With the price of oil tumbling drastically to $48.86 per barrel in October 2015, after which it slid further to $44.82 the following month and $37.80 in the last month of the year, the signs were bold that Nigeria was facing a major economic crisis. The implication of the slump in revenue derivable from oil, the major source of funding for country’s infrastructural and human development aspirations, was that the then new administration of President Muhammadu Buhari had flown into the most inclement weather possible.
Public expectations of a national boom time were sky-high, but were almost immediately shattered, as government at all levels was hamstrung in the discharge of its responsibilities and obligations. At the state level, government, with the exception of a handful of states, for example, was unable to pay civil servants’ salaries and pensions to retirees let alone develop ideas for life-altering infrastructure projects and human development initiatives. Earlier in August that year, with the Federal Government left with no option than to look internally for revenue, especially from previously neglected sources, President Buhari appointed Mr. Tunde Fowler as chairman of the Federal Inland Revenue Service (FIRS). Fowler’s appointment was widely well received because he had been a consistently vocal voice against the country’s heavy reliance on oil revenue and, more crucially, on account of his headship of the Lagos State Internal Revenue Service (LIRS), during which the internally generated revenue (IGR) rose from a monthly average of N3.6 billion in 2006 to over N20 billion between 2006 and 2015. He met Lagos as a state unable to generate sufficient revenue from the vastness of its economic activities, and reformed revenue collection and administration processes to make Lagos the model of the genre. Yet, there was the question of whether or not he was capable of reprising what he did in Lagos State at the national level. That question, the figures show, has been answered with a resounding “Yes” in four years, a period during which the country slipped into recession. A little over a week ago, it was announced that the country’s taxable population figure was approaching a record 45 million. In 2015, the figure was 10 million, rose to 14 million in 2017, and 19 million in 2018. Last year, the FIRS collected N5.32 trillion, the highest ever in the history of the federal revenue agency. The preceding year, the agency collected N4.02 trillion and, in 2016, N3.3 trillion. The revenue growth, in spite of the country’s economic challenges, has been attributed to a variety of reform initiatives conceived to expand the tax net, block leakages and make tax collection methods more efficient. It has also been helped by enhanced collaboration with other stakeholders such as the Joint Tax Board (JTB) and other government agencies and a virile enforcement strategy, resulting in improved taxpayer compliance and collection of huge tax debts from defaulters, review of the National Tax Policy, amendment of tax laws and use of technology.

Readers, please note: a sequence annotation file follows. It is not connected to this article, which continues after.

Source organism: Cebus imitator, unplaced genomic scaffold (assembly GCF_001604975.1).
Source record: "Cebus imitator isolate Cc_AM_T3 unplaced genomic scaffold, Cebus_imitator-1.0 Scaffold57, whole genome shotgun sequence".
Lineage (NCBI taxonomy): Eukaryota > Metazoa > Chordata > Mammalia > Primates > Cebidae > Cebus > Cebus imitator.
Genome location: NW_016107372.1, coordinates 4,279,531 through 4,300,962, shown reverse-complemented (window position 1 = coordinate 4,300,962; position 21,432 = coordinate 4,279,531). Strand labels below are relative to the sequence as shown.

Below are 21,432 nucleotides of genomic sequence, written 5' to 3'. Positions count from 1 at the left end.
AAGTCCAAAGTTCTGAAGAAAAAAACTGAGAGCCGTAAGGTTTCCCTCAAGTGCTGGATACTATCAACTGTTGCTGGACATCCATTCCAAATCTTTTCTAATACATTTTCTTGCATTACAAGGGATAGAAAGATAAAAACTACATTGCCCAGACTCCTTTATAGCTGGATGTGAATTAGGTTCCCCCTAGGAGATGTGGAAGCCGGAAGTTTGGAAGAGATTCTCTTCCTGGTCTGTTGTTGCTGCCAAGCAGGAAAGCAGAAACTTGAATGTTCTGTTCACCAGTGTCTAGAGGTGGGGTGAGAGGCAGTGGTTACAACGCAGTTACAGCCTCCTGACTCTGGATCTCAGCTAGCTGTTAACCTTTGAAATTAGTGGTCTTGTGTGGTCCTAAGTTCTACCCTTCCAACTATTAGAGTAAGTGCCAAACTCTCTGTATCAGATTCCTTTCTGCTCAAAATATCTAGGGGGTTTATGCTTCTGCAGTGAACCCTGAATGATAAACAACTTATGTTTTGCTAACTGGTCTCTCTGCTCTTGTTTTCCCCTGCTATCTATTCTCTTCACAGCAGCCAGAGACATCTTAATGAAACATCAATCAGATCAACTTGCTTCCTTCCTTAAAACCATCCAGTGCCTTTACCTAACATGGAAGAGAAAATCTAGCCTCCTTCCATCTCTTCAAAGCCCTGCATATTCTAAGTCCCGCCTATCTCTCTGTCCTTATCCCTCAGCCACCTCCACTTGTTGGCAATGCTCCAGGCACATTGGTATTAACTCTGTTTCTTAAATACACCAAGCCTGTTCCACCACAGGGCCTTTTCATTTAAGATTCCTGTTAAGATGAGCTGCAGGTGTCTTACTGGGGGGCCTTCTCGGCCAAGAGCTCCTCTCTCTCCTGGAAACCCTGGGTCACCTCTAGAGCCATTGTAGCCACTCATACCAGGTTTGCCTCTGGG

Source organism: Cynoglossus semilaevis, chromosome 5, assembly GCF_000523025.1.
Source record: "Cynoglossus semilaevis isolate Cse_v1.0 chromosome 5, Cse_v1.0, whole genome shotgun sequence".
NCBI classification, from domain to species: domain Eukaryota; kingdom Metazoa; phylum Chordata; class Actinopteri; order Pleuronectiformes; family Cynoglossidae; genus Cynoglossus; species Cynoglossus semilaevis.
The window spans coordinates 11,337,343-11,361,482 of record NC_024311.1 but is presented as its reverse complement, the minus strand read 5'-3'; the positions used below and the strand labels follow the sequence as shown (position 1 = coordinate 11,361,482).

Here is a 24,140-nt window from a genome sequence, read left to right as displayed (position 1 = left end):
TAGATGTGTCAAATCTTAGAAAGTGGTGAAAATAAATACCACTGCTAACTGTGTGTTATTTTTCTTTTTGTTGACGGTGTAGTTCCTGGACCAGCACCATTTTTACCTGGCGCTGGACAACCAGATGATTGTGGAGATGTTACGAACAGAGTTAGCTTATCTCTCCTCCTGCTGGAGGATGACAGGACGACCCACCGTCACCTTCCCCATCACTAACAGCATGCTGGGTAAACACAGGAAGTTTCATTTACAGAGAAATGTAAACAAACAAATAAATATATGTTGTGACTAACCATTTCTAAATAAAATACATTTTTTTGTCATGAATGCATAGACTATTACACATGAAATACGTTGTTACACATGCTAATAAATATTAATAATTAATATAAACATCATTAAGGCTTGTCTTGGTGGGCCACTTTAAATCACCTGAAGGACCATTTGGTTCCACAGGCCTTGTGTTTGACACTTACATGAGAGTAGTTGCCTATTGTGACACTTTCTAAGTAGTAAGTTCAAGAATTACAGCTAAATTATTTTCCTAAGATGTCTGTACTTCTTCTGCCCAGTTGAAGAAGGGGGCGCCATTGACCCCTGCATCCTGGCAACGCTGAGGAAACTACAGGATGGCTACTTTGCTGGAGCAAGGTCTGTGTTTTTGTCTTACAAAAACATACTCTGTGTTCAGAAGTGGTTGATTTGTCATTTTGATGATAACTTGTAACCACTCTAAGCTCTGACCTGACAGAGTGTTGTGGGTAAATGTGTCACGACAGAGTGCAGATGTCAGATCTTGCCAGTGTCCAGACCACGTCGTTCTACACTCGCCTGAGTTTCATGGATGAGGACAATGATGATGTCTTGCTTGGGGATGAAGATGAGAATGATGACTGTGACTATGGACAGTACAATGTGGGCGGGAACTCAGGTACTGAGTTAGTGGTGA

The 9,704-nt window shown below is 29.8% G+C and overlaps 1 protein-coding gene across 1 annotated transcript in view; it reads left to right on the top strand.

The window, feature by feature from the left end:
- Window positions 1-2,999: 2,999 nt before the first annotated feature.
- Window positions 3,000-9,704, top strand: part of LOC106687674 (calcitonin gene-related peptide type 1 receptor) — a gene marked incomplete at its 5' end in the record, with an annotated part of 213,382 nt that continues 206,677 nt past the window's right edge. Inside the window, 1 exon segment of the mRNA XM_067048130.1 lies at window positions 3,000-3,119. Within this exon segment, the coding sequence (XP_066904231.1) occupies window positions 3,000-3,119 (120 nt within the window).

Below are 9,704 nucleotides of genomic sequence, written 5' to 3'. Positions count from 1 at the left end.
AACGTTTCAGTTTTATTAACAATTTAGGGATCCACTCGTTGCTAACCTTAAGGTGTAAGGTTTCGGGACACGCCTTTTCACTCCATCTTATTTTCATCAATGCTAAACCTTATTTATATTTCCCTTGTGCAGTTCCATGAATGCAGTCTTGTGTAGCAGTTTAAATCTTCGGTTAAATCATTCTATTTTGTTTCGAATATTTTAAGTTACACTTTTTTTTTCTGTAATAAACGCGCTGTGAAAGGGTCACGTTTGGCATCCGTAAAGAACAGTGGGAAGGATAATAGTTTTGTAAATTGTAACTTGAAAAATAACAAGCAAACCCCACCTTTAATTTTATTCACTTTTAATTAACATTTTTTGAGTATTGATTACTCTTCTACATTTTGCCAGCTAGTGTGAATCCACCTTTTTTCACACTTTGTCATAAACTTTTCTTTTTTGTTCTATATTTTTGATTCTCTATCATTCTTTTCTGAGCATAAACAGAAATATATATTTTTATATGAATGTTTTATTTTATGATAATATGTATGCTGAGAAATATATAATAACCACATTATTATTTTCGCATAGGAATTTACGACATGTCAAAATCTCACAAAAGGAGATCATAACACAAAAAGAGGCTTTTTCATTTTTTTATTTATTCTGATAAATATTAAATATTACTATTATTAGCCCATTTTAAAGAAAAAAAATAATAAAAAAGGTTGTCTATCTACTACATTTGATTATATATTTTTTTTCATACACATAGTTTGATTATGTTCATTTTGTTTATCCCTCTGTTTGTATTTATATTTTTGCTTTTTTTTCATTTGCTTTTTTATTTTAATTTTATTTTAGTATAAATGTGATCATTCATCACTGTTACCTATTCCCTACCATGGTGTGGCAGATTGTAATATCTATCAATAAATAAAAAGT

Source: The sun
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